Conflicts of Interest

The authors declare no conflict of interest.

Appendix A

Appendix A.1

We chose 64 itemized scores from the 7 neuropsychological tests whose corresponding functions are shown in Table A1.
Table A1. Neuropsychological tests used in this study.
Table A1. Neuropsychological tests used in this study.
Neuropsychological Tests
AQAS-cogTotal score of MMSE (1)
Q1: Word recallCDR
Q2: CommandsCDR Sum of boxes
Q3: Constructional praxisRAVLT
Q4: Delayed word recallRAVLT Immediate recall
Q5: Object namingRAVLT Learning
Q6: Ideational rraxisRAVLT Forgetting delay
Q7: OrientationRAVLT Percent forgetting
Q8: Word recognitionFAQ
Q9: Clarity of languageQ1. Manage finance
Q10: ComprehensionQ2. Complete forms
Q11: Word findingQ3. Shop
Q12: Remembering test instructionsQ4. Perform games of skill or hobbies
Q14: Number cancellationsQ5. Prepare hot beverages
Total score of ADAS11Q6. Prepare a balanced meal
Total score of ADASMODQ7. Follow current events
MMSEQ8. Attend to TV, books, or magazines
Orientation to place (5)Q9. Remember appointments
Orientation to time (5)Q10. Travel out of the neighborhood
Registration (3)Total score of FAQ
Attention and concentration (5)NPIQ
Recall (3)Total score of NPIQ
Language (8)GDS
Visual construction (1)Total score of GDS

Appendix A.2

ADAS-Cog—ADAS-Cog is a screening instrument that provides a specific assessment of the severity of cognitive and non-cognitive behavioral impairments. Thirteen tests were used to assess memory (word recall and word recognition), language (naming and comprehension), reasoning (commands), orientation, constructional praxis (copying geometric designs), and ideational praxis (putting the letter in the envelope). The advantage of the ADAS-Cog over other scales is that its scores quantify the clinical and impressionistic aspects of the patient and objectively define cognitive characteristics.
MMSE—MMSE is a comprehensive screening tool commonly used in the clinical diagnosis of cognitive impairment. It consists of 30 items assessing 7 main areas: orientation to place, orientation to time, registration (repetition of words), attention and concentration (serial subtraction), recall (recall of the previous words), language (naming, writing, and comprehension), and visual construction (design copy). The total score between 0 and 30 indicates different degrees of cognitive impairment.
CDR—Washington University in St. Louis developed CDR to determine longitudinal changes in aging and dementia. It measures global cognitive impairment and evaluates domains including memory, orientation, decision-making and problem-solving, family life and personal preferences, and independent living abilities. The CDR combines the ratings of the six functions into a total score, with a more accurate measure of change by the sum of the boxes.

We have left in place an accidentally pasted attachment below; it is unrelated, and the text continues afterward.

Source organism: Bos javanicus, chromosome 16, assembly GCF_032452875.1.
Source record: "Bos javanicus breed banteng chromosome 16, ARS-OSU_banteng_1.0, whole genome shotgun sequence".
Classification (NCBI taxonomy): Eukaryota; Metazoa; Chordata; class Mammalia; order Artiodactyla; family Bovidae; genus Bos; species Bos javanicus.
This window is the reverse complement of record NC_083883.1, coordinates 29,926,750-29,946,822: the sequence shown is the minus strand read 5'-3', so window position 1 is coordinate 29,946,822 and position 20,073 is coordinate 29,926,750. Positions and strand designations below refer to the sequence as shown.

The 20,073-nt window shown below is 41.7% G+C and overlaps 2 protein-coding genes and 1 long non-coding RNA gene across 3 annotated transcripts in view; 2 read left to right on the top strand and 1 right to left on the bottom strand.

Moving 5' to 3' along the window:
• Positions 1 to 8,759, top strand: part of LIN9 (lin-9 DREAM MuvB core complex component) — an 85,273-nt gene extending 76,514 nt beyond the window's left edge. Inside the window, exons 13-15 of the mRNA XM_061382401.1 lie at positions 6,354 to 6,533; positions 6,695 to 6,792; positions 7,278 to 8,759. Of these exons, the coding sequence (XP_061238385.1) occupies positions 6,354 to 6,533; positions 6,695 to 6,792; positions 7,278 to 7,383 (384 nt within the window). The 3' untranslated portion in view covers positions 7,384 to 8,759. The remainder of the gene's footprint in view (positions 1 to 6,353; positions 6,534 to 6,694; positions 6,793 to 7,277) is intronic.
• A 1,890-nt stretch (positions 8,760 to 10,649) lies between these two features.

RAVLT—RAVLT is an anterograde verbal episodic memory test widely used in clinical practice. Fifteen irrelevant words are given verbally at a rate of one per second, and subjects are asked to recall these words immediately. The process has been performed a total of five times. After a 20-min delay filled with irrelevant tests, subjects were asked to review the initial list of 15 words. Finally, a yes/no recognition test was performed, which consisted of 30 words, including the original 15 words and 15 randomly inserted words.
FAQ—FAQ rates the subject’s ability to perform daily activities based on interviews with partners, which assesses the patient’s physical, mental, and social role function completion and factors that affect daily performance. FAQ uses 10 questions to evaluate the above indicators, with a total score of 30. Subjects are considered to have social activity dysfunction when the total score is greater than nine.
NPIQ—NPI is a validated, multi-item, reliable tool for assessing the psychopathology of patients with AD. The assessment of NPI is based on interviews with caregivers or eligible partners, which are relatively brief (15 min). The NPIQ is a short version of the NPI, which only screens questions and severity ratings for each domain. The highest score is 36.
GDS—GDS is a self-report assessment that is used to diagnose the degree of depression in older adults. This scale, comprising thirty entries, assesses the following areas: depressed mood, irritability, and reduced mobility. In addition, subjects are asked to answer yes or no for each entry of the GDS.


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Figure 1. Overview of the proposed model.
Figure 1. Overview of the proposed model.
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Figure 2. An illustration of the composition of the encoder. The encoder mainly consists of a connection layer, a convolutional layer, a pooling layer, and a connection layer. The main alteration part of different encoders is in the pooling layer.
Figure 2. An illustration of the composition of the encoder. The encoder mainly consists of a connection layer, a convolutional layer, a pooling layer, and a connection layer. The main alteration part of different encoders is in the pooling layer.
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Figure 3. Illustrating (a) classification accuracy of the proposed method on different values of β in the 60-label case and (b) classification performance of the proposed method on different sizes of training data.
Figure 3. Illustrating (a) classification accuracy of the proposed method on different values of β in the 60-label case and (b) classification performance of the proposed method on different sizes of training data.
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Figure 4. The two-dimensional t-SNE plot of the prediction results of DSSL for the test set samples.
Figure 4. The two-dimensional t-SNE plot of the prediction results of DSSL for the test set samples.
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Figure 5. Illustrating (a) each model’s accuracy in a 5-fold cross-validation experiment in the 60-label case and (b) each model’s accuracy in a 5-fold cross-validation experiment in the 120-label case.